Describe the research study/studies you would conduct to determine whether your treatment is efficacious. Make sure to explain why each part of your study is important. What can you conclude from these studies?
Students were replacing high priority tasks or responsibilities with tasks that are of lower priority. To combat this behavior, I developed a treatment called neurotic and attentive therapy. To test whether the treatment was effective I chose to use the method of study called the intervention bias method. To have an effective study I randomly chose two groups of four students for each group, from a school environment (Chambless & Hollon, 1998). I used this method to study patient characteristics before I introduced the treatment tone group. After that, I introduced neurotic and officious therapy to one group and I left the other group without treatment. The importance of these steps was to study the development of this treatment gradually so I can compare the difference between the two groups.
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After introducing the therapy and observation, there was behavioral change. The group undergoing therapy started taking up the assignments of higher priority first before those assignments they considered easy. On the other hand, the group with no treatment subjection continued with the same behavior as before (Wampold, Ollendick & King, 2005).
This method proved to be officious because two groups were compared, and a single case study was performed on each group of students, my results solely rested on the number of independence or deprecations. This method of study proved to be efficacious because it worked for more than three participants in a group and with the absence of conflicting data.
Describe the research study/studies you would conduct to determine whether your treatment is specific. Make sure to explain why each part of your study is important. What can you conclude from these studies?
I implemented some common intervention biases like contamination bias. In this method, I choose some samples with common symptoms and then I subjected one sample group to different treatments. As a result, it minimized the difference between the two groups. The second one was timing bias. I assigned different times to both groups and received different outcomes.
I began by introducing one group to neurotic and attentive guidance therapy. Secluding each separately generally means that I avoided any chance of contamination with each other. I gave them different time and different conditions in seclusion (APA Presidential Task Force on Evidence-Based Practice, 2006).
After the time elapsed, the intervention bias method of the study produced very correct and specific outcomes of the study. Following these steps, it means that the contamination rate is minimized and the result will at most be correct. After the test, the group subjected to therapy showed a positive response to the regression to mean after I re-measured them after the treatment while the other group’s regressions tended to move further away from the mean (Paul, 2004).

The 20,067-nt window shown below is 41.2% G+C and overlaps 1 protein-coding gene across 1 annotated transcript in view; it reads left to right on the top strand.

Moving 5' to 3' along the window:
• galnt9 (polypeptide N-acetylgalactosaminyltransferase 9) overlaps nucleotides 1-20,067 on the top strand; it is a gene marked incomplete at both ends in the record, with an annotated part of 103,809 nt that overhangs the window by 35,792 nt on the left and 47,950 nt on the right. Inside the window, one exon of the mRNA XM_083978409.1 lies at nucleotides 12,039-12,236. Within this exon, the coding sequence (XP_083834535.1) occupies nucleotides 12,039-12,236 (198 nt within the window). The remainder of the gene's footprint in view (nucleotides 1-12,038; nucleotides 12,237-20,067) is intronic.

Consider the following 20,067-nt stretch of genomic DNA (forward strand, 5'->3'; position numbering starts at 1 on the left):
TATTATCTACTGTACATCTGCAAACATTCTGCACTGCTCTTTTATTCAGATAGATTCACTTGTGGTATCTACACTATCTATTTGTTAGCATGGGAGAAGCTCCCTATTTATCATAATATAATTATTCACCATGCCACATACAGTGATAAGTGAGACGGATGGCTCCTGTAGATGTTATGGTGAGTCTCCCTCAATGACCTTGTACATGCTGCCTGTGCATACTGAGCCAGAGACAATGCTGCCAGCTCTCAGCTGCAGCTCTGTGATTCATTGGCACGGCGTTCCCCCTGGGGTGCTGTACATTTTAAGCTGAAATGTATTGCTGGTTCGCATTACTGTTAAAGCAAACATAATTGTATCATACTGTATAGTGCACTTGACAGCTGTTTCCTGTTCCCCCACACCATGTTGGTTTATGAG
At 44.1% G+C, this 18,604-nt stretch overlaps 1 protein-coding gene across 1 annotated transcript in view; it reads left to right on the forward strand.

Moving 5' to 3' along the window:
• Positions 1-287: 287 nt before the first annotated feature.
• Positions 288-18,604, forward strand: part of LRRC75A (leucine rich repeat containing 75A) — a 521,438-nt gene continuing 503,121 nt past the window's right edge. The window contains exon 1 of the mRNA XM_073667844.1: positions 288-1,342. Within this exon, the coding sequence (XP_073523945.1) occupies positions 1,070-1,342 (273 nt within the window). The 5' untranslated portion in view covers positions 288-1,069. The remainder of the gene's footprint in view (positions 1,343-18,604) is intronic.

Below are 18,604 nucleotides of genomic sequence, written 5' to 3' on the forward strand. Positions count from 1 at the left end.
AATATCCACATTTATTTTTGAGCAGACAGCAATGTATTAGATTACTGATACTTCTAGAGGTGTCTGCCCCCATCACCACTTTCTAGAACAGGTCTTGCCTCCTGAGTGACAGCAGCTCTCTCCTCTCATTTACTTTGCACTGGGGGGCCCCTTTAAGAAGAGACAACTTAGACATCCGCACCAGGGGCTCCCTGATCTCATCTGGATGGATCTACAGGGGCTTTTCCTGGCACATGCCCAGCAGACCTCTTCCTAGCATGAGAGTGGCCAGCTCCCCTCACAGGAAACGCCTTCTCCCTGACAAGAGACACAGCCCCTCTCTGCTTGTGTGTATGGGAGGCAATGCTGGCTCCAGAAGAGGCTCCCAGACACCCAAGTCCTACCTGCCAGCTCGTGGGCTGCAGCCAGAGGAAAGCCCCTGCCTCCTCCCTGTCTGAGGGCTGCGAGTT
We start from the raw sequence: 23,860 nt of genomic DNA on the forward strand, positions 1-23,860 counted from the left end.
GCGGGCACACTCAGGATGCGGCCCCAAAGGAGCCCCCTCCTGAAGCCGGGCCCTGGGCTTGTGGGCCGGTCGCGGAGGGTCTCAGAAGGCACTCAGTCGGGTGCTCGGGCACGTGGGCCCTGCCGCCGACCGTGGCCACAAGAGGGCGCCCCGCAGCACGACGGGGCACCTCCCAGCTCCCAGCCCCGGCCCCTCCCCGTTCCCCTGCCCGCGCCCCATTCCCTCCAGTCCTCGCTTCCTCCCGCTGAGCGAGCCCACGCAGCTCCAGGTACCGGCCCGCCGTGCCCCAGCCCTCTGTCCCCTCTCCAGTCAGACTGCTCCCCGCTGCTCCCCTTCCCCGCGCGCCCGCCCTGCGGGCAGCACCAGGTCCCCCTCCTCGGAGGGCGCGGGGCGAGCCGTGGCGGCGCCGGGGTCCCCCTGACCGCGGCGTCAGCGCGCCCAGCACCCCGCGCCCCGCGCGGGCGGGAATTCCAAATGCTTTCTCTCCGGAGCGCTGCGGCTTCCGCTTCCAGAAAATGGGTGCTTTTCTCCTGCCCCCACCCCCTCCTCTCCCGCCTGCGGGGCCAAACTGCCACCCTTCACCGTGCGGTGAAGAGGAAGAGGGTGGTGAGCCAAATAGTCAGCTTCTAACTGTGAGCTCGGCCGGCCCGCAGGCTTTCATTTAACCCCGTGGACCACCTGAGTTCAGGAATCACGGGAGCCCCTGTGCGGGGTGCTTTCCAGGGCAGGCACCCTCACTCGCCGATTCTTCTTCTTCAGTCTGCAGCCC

I concluded that the study was very effective. Time together with the treatment proved to be very important to the study because I began visualizing positive change of treatment after some time elapsed. This made it worthwhile for the potential study group.
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What are two factors that could potentially confound the results from your study?
- Generalizability:-this This is the assumption that this therapy may work for everybody. Some people could have been different in education level, age, or naturally lazy thus unresponsive to therapy.
- Passage of time:-. The seclusion and assigning some time for therapy may have changed the attitude of the people that were subjected to this therapy.
What steps could you take to reduce these confounds?
For the issue of generalizability, I would test again with a sample of the different environments to prove the therapy’s general application, and for the time aspect, I would, assign both groups of study, equal time, and use their results as comparison tools to decide on a time.
APA Presidential Task Force on Evidence-Based Practice (2006). Evidence-based psychology practice. American Psychologist, 61, 271-285.
Chambless, D. L., & Hollon, S. D. (1998). Defining empirically supported therapies. Journal of Consulting and Clinical Psychology, 66, 7-18.
Paul, H. (2004). Issues and controversies surrounding recent texts on empirically-based psychotherapy: A meta-review. Brief and Crisis Intervention, 4(4), 389-399.
Wampold, B.E., Ollendick, T.H., & King, N.J. (2005). Evidence-based practice in mental health. Washington, DC: APA Books.